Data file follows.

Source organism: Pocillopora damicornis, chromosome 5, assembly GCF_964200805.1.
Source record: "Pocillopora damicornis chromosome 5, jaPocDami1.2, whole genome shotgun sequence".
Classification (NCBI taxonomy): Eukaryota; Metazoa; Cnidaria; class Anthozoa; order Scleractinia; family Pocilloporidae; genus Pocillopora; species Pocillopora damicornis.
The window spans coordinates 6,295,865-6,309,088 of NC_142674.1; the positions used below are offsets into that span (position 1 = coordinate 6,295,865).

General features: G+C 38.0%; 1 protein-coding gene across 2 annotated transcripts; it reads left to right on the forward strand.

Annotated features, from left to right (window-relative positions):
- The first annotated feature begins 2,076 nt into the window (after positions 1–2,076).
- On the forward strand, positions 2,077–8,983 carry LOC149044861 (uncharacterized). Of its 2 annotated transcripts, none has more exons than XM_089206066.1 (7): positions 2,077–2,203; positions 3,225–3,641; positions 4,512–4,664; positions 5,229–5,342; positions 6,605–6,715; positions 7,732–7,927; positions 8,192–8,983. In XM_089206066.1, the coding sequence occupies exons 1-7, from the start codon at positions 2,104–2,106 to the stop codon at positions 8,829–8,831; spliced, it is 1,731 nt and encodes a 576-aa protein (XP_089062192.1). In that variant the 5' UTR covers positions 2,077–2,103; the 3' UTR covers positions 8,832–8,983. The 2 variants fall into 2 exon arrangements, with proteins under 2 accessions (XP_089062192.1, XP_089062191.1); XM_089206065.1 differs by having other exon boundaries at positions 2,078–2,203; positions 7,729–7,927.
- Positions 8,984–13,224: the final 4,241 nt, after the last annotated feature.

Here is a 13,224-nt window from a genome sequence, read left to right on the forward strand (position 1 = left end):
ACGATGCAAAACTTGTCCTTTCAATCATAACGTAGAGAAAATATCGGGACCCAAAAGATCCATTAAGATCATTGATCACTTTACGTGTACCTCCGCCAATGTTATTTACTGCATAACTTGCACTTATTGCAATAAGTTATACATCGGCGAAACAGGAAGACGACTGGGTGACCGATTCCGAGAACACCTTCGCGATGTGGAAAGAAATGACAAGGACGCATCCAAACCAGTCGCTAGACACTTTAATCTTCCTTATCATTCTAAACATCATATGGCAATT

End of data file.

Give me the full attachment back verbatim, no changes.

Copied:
Source organism: Pocillopora damicornis, chromosome 5, assembly GCF_964200805.1.
Source record: "Pocillopora damicornis chromosome 5, jaPocDami1.2, whole genome shotgun sequence".
Classification (NCBI taxonomy): Eukaryota; Metazoa; Cnidaria; class Anthozoa; order Scleractinia; family Pocilloporidae; genus Pocillopora; species Pocillopora damicornis.
The window spans coordinates 6,295,865-6,309,088 of NC_142674.1; the positions used below are offsets into that span (position 1 = coordinate 6,295,865).

General features: G+C 38.0%; 1 protein-coding gene across 2 annotated transcripts; it reads left to right on the forward strand.

Annotated features, from left to right (window-relative positions):
- The first annotated feature begins 2,076 nt into the window (after positions 1–2,076).
- On the forward strand, positions 2,077–8,983 carry LOC149044861 (uncharacterized). Of its 2 annotated transcripts, none has more exons than XM_089206066.1 (7): positions 2,077–2,203; positions 3,225–3,641; positions 4,512–4,664; positions 5,229–5,342; positions 6,605–6,715; positions 7,732–7,927; positions 8,192–8,983. In XM_089206066.1, the coding sequence occupies exons 1-7, from the start codon at positions 2,104–2,106 to the stop codon at positions 8,829–8,831; spliced, it is 1,731 nt and encodes a 576-aa protein (XP_089062192.1). In that variant the 5' UTR covers positions 2,077–2,103; the 3' UTR covers positions 8,832–8,983. The 2 variants fall into 2 exon arrangements, with proteins under 2 accessions (XP_089062192.1, XP_089062191.1); XM_089206065.1 differs by having other exon boundaries at positions 2,078–2,203; positions 7,729–7,927.
- Positions 8,984–13,224: the final 4,241 nt, after the last annotated feature.

Here is a 13,224-nt window from a genome sequence, read left to right on the forward strand (position 1 = left end):
ACGATGCAAAACTTGTCCTTTCAATCATAACGTAGAGAAAATATCGGGACCCAAAAGATCCATTAAGATCATTGATCACTTTACGTGTACCTCCGCCAATGTTATTTACTGCATAACTTGCACTTATTGCAATAAGTTATACATCGGCGAAACAGGAAGACGACTGGGTGACCGATTCCGAGAACACCTTCGCGATGTGGAAAGAAATGACAAGGACGCATCCAAACCAGTCGCTAGACACTTTAATCTTCCTTATCATTCTAAACATCATATGGCAATT